interest benefit.32 In this order, we find that CWCI has adequately demonstrated that modifying the
Waiver Order conditions should allow CWCI to continue to develop 3d-Radar in ways that further
improve the efficiency in subsurface imaging and, consequently, should provide additional public interest
benefits by enhancing public safety. For example, if limited to 2 megahertz frequency steps, highway
speeds for 3d-Radar operation are achievable only by reducing the horizontal sample density (increased
spacing between samples across antenna and along motion direction), which impacts data quality. Ten or
20 megahertz steps allows the systems to maintain the safety of highway speeds and have improved data
quality. Devices operating with 20 megahertz frequency steps will be suitable for shallow depths in
combination with high resolution (e.g., asphalt, concrete damage detection, and void detection in shallow
to medium base layers). Devices operating with 10 megahertz frequency steps can be optimal where
more depth is needed (e.g., void detection in deep base layers). This design flexibility will allow the
user--including Federal, state and local transportation authorities--to configure the device for different
conditions to obtain the specific information they need to improve highway and bridge infrastructures.
13. In conclusion, modifying the conditions on CWCI's waiver as set forth in its Petition and
Supplement furthers the public interest without undermining the purpose of the UWB rules. Therefore,
we are modifying the terms in the Waiver Order by allowing stepped frequency modulation in 2, 10, or
20 megahertz steps, and by changing the original pulse width requirements to a duty cycle requirement.
The waiver as modified is subject to the following conditions:
The 3d-Radar device shall be certified by the Commission in each mode of operation. The
device shall operate with stepped frequency modulation in 2, 10, or 20 megahertz steps
between 140 MHz and 3 GHz with a scan/cycle rate of approximately 3 milliseconds.
The system total duty cycle on any individual frequency may not exceed 0.07 percent. The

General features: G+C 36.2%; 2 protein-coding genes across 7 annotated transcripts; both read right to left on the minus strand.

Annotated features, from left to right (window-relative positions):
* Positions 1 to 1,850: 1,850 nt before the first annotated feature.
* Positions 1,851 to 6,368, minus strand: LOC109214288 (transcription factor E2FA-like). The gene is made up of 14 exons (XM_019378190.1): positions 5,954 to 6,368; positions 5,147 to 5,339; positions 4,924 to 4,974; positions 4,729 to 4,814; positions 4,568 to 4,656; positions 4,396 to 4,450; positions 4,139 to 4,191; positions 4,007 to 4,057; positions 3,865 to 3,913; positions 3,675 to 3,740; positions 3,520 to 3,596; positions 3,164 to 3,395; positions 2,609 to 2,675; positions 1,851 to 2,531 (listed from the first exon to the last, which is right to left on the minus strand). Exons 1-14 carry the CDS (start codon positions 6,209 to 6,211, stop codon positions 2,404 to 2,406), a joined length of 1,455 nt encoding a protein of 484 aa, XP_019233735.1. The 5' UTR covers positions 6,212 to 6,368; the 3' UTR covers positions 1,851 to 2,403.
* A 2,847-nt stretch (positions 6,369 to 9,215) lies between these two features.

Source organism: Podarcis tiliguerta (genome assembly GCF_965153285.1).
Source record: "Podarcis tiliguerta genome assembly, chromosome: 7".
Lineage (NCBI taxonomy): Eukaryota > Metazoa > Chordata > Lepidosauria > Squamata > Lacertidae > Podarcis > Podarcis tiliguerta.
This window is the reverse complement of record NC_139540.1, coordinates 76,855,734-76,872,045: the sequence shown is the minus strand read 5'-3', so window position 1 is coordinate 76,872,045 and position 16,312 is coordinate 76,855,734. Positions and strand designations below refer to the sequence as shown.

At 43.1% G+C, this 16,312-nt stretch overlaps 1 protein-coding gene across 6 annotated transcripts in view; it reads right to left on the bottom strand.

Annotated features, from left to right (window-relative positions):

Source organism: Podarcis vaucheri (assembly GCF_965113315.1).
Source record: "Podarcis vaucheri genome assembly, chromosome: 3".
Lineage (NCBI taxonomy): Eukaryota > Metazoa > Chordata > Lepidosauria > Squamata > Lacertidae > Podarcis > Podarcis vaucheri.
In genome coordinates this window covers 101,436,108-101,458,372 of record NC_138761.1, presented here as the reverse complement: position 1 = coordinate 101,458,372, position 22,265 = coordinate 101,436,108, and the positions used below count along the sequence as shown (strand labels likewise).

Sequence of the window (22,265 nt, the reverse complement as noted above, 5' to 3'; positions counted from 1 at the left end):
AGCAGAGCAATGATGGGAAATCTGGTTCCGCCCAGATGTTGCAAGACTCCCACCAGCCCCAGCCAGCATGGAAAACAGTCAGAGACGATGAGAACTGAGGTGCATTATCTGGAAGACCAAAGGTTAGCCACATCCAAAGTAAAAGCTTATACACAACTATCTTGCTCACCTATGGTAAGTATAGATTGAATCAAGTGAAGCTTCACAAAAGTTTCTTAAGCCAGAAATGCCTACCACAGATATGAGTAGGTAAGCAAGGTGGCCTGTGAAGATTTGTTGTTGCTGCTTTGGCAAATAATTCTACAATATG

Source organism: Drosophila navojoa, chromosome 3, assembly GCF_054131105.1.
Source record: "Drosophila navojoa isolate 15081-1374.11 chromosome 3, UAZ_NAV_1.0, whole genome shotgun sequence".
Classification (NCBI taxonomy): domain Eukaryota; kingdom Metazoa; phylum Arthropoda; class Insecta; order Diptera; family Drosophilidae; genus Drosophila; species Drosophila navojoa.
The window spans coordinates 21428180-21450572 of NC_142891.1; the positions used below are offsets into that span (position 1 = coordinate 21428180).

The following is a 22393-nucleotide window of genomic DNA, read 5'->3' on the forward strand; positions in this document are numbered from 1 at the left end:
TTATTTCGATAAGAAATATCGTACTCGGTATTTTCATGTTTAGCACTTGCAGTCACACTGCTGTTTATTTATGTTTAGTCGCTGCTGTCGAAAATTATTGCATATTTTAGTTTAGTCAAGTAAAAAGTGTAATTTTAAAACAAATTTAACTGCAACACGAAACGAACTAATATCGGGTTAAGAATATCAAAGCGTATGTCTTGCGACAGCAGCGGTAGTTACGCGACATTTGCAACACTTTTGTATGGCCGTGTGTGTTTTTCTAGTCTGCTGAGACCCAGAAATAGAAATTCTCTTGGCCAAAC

time period for measuring the maximum duty cycle cannot exceed 3 milliseconds.
For certification testing, the measurement of emissions from the 3d-Radar device shall be
conducted with the stepping function active for all possible frequency step sizes.
The 3d-Radar device shall not be sold in any hand-held configurations.
The 3d-Radar device shall comply with all other technical and operational requirements
applicable to UWB GPR devices under Part 15, Subpart F of the Commission's rules.
The 3d-Radar device shall implement frequency notching to avoid placing intentional
transmissions in the bands 608-614 MHz, 1400-1427 MHz, 1660.5-1668.4 MHz, and 2690-
2700 MHz.

31 See Waiver Order at para. 24.
32 See Waiver Order at para. 8.
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IV.

ORDERING CLAUSES

14.
Accordingly, pursuant to authority in Sections 0.31, 0.241, and 1.3 of the Commission's
rules, 47 C.F.R. 0.31, 0.241, and 1.3, and Sections 4(i), 302, 303(e), and 303(r) of the
Communications Act of 1934, as amended, 47 U.S.C. 154(i), 302a, 303(e), and 303(r), IT IS
ORDERED that the Petition for Reconsideration and Clarification filed by Curtiss-Wright Controls Inc.
IS DENIED.
15.
IT IS FURTHER ORDERED that the waiver granted to Curtiss-Wright Controls, Inc. on
January 11, 2012, IS MODIFIED, consistent with the terms of this Memorandum Opinion and Order.
This action is effective upon release of this Memorandum Opinion and Order.
FEDERAL COMMUNICATIONS COMMISSION
Julius P. Knapp
Chief, Office of Engineering and Technology